HONG KONG – The cleanup from Hong Kong's worst typhoon in 13 years could take months, the government said Monday, after hundreds of millions of plastic pellets washed onto beaches from containers that fell off a ship.
Environmental groups are concerned the pellets will absorb toxins and pollutants and then be eaten by fish that may in turn be eaten by humans. They're also worried rare marine species such as the Chinese white dolphin could be threatened by the pollutants.
Also known as nurdles, the pellets are used by factories to make plastic products. Authorities say six containers filled with the pellets were lost from a ship in waters south of Hong Kong when it was caught in Typhoon Vicente last month.
Several hundred volunteers at one beach Sunday used trowels, paintbrushes, dustpans and sieves to painstakingly pick up the translucent pellets, which coated the shore.
"It's a bit overwhelming. It seems like we can't get rid of them even though there are hundreds of people here," said Mathis Antony, one of the volunteers on Lamma Island off the western coast of Hong Kong Island. "It looks like it's going to take a lot more to clean it up."
The volunteers filled dozens of garbage bags but there were still many pellets left at the end of the day, piled like snow between rocks.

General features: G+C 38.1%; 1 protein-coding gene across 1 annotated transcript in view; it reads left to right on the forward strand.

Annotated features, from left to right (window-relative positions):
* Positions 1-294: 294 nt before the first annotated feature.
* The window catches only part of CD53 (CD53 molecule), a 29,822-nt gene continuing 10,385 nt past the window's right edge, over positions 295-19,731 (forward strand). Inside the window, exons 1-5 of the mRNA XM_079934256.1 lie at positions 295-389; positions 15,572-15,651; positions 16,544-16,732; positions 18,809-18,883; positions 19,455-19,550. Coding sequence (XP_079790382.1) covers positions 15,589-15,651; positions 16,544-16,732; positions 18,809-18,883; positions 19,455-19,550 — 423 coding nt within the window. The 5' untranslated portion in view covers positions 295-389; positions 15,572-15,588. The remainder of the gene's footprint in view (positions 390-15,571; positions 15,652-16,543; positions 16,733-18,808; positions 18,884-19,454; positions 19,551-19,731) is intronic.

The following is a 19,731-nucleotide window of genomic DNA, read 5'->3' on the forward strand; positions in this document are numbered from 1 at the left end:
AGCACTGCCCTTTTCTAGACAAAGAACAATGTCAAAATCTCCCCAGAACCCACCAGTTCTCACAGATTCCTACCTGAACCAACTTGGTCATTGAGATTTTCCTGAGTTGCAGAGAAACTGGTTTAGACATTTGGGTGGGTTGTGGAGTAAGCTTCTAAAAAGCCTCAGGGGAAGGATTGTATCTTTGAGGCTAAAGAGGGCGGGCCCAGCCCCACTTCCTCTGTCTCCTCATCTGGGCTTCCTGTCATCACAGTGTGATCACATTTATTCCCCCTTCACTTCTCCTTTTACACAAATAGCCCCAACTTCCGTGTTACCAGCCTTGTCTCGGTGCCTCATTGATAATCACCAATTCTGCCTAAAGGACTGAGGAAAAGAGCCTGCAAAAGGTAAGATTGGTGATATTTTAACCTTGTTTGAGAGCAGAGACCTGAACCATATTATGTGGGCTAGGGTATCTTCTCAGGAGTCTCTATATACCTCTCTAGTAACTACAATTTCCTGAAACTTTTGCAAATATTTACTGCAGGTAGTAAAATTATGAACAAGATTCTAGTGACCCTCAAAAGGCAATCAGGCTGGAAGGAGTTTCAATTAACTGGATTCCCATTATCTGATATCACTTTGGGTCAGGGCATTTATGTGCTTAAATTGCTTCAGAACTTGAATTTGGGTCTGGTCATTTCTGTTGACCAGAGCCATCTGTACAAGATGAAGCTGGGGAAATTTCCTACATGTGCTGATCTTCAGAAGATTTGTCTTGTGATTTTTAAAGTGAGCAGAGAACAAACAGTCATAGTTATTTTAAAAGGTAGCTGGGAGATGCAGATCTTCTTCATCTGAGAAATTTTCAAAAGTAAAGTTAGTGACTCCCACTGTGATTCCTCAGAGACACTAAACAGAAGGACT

The government said Monday it would deploy additional manpower and contract out work to speed the cleanup, which could still take several months.
The typhoon prompted authorities to raise the storm warning system to its highest level, indicating hurricane-force winds of 118 kilometers (73 miles) an hour or more, for the first time since 1999.
The government said large amounts of pellets have been found at 10 beaches. At some beaches, numerous sacks filled with pellets and bearing the markings of the manufacturer, China Petroleum and Chemical Corp., or Sinopec, have also washed ashore.
About half of the 150 tons of pellets in the containers have been collected so far, the government said, including 50 tons from sacks found at sea and 21 tons that were washed ashore.
Associated Press Television News producer Annie Ho contributed to this report.